CEI and others have noted the substantial need for mined materials to transition away from fossil fuels. Now a May 5 International Energy Agency (IEA) study makes perhaps the most convincing case yet that a dramatic change in the world’s energy supply will require an equally dramatic change in mining. Unfortunately, the report, “The Role of Critical Minerals in Clean Energy Transitions,” falls short in suggested policy prescriptions. The real lesson is that attempts to avoid future warming through decarbonization mandates will very likely do far more harm than good.
The core elements of global decarbonization—electric vehicles (EVs) replacing gasoline and diesel powered ones and wind turbines and solar panels replacing coal and natural gas-fired electricity generation—will require a great deal more output from mines and mineral processing facilities. The numbers are striking. The IEA report finds that “a typical electric car requires six times the mineral inputs of a conventional car and an onshore wind plant requires nine times more mineral resources than a gas-fired plant.” This includes lithium, nickel, cobalt, manganese, graphite, silicon, rare earths, copper, and aluminum, according to the report.
Of course, the extent of the increased demand for mined materials depends on the stringency of the climate targets. The IEA finds that the set of goals currently in place “suggests that the world is currently on track for a doubling of overall mineral requirements for clean energy technologies by 2040.” The goals of the Paris Agreement “would mean a quadrupling of mineral requirements” and a goal of net-zero by 2050 (which the Biden administration has endorsed) would “require six times more mineral inputs in 2040 than today.”
The report adds that the geopolitical and national security concerns regarding the supply of hydrocarbons, particularly petroleum (IEA was founded in response of the OPEC oil embargo of 1973-1974), would be replaced by similar concerns about the supply of needed minerals. It notes that China currently controls at least 30 percent of the global processing capacity for copper, nickel, cobalt, lithium, and rare earths. Most concentrated is rare earths, where China controls 87 percent of global processing. The U.S. would be giving up a much more dominant position in fossil fuel production for a much more limited one on those minerals.
The study also notes that the countries that are likely to dominate production of these minerals are subject to lax environmental standards, so scaling up mining and processing would also scale up the damage to land and water.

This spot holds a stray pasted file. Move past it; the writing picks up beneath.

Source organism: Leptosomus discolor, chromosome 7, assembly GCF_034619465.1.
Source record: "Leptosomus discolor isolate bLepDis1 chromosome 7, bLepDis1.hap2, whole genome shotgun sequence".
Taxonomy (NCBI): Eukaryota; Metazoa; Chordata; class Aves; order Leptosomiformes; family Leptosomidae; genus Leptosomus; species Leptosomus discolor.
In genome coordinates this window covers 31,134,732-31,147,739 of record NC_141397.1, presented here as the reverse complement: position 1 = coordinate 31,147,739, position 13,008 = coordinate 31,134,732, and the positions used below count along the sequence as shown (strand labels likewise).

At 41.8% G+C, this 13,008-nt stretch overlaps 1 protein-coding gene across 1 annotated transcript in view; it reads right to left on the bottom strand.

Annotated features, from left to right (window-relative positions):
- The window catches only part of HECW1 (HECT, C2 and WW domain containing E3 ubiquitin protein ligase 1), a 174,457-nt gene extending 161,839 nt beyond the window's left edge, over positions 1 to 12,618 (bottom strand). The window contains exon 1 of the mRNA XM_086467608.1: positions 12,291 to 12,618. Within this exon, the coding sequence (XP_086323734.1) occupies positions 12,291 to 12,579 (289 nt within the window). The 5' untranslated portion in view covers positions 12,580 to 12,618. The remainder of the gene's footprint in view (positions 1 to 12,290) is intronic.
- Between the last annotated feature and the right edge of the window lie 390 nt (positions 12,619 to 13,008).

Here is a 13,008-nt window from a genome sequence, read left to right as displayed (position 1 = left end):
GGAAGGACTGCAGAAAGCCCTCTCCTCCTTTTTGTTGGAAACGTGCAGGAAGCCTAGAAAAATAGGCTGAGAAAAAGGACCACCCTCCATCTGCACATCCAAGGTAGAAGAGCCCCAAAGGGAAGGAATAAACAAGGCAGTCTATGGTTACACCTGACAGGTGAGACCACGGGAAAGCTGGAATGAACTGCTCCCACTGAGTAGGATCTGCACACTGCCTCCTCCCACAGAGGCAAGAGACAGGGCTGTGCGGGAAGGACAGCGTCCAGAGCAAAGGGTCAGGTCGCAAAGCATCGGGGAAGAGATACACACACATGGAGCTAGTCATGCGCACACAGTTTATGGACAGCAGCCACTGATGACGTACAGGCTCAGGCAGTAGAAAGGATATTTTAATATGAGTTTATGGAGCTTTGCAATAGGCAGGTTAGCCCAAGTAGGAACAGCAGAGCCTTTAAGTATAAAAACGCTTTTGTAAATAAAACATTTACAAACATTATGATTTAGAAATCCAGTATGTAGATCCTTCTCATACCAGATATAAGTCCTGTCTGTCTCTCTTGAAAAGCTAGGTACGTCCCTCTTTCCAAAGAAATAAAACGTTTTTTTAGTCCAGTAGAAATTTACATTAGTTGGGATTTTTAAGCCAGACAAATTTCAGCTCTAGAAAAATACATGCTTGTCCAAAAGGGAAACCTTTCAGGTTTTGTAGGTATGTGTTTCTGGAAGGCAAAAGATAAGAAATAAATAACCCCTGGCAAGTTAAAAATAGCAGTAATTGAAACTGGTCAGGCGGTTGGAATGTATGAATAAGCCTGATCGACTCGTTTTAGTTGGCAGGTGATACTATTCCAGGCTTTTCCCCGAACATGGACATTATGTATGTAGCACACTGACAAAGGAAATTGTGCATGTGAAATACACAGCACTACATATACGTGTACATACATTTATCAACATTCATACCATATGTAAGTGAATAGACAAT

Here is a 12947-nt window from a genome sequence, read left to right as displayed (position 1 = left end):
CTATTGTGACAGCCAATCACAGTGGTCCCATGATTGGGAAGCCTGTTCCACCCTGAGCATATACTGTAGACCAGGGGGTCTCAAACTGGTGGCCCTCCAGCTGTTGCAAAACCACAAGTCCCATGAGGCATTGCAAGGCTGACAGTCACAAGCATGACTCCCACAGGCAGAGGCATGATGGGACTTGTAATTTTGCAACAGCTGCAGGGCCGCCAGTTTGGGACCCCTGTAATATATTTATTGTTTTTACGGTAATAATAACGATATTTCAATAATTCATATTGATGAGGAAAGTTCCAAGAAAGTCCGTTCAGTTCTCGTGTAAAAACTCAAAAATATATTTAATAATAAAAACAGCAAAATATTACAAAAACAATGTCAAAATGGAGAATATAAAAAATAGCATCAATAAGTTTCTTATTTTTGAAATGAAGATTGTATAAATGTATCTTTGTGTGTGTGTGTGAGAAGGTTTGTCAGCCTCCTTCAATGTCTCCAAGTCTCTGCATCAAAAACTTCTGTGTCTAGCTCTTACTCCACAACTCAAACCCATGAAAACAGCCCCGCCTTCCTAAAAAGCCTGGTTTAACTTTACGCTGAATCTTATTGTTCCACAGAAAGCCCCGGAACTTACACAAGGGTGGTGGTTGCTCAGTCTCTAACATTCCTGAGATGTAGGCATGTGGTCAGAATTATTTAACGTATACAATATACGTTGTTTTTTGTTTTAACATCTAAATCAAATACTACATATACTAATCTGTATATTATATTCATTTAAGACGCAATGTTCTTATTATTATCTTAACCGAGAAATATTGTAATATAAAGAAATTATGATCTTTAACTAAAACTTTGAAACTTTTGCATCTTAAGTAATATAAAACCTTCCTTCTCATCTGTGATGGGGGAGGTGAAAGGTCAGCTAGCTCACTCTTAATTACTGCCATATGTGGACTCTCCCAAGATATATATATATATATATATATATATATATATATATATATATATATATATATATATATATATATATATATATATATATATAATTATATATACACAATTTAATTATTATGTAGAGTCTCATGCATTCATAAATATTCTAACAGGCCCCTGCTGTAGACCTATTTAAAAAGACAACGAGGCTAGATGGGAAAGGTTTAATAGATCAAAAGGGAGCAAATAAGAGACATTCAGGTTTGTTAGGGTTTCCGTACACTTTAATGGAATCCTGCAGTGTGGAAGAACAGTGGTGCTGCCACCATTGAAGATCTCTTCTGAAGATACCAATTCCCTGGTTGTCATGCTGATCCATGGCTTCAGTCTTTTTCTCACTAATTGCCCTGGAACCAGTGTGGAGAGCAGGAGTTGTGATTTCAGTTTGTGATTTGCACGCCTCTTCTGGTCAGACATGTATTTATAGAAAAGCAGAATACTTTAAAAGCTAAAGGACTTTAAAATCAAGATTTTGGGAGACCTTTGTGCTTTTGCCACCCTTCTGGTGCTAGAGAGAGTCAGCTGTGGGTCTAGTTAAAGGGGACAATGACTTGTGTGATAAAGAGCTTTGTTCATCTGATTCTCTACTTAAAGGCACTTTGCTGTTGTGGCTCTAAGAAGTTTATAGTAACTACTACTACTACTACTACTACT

While the report does an excellent job describing the mineral requirements for decarbonization and the attendant risks, it strikes out on most of its policy prescriptions. For example, it calls for “higher environmental, social, and governance standards.” While this may be good advice for some countries, in the U.S. the problem is precisely the opposite. Despite tremendous mineral wealth in the ground, very little of it can be mined and processed here due to vast areas having been placed off-limits and the rest being subject to a cumbersome environmental permitting process that averages 10 years for a new mine and after which the government’s answer is often no.
Minerals processing facilities face a similar environmental gauntlet. The massive scaling up of mining and processing over ambitious time frames simply won’t happen in the U.S. unless major streamlining reforms are made.
Worst of all is the suggestion that “governments have a key role to play in reducing uncertainty by sending strong and consistent signals about their climate ambitions and implementing specific policies to fulfil these long-term goals.” To be sure, aggressively targeting fossil fuels would send a market signal to produce more minerals, but it doesn’t answer the fundamental question of whether such measures are worth pursuing. There is plenty of reason to fear trillions of dollars in costs in exchange for negligible returns.
The IEA’s assessment of the mineral demands only adds to the doubts about the merits of decarbonization and the fears of climate solutions more damaging than the problem.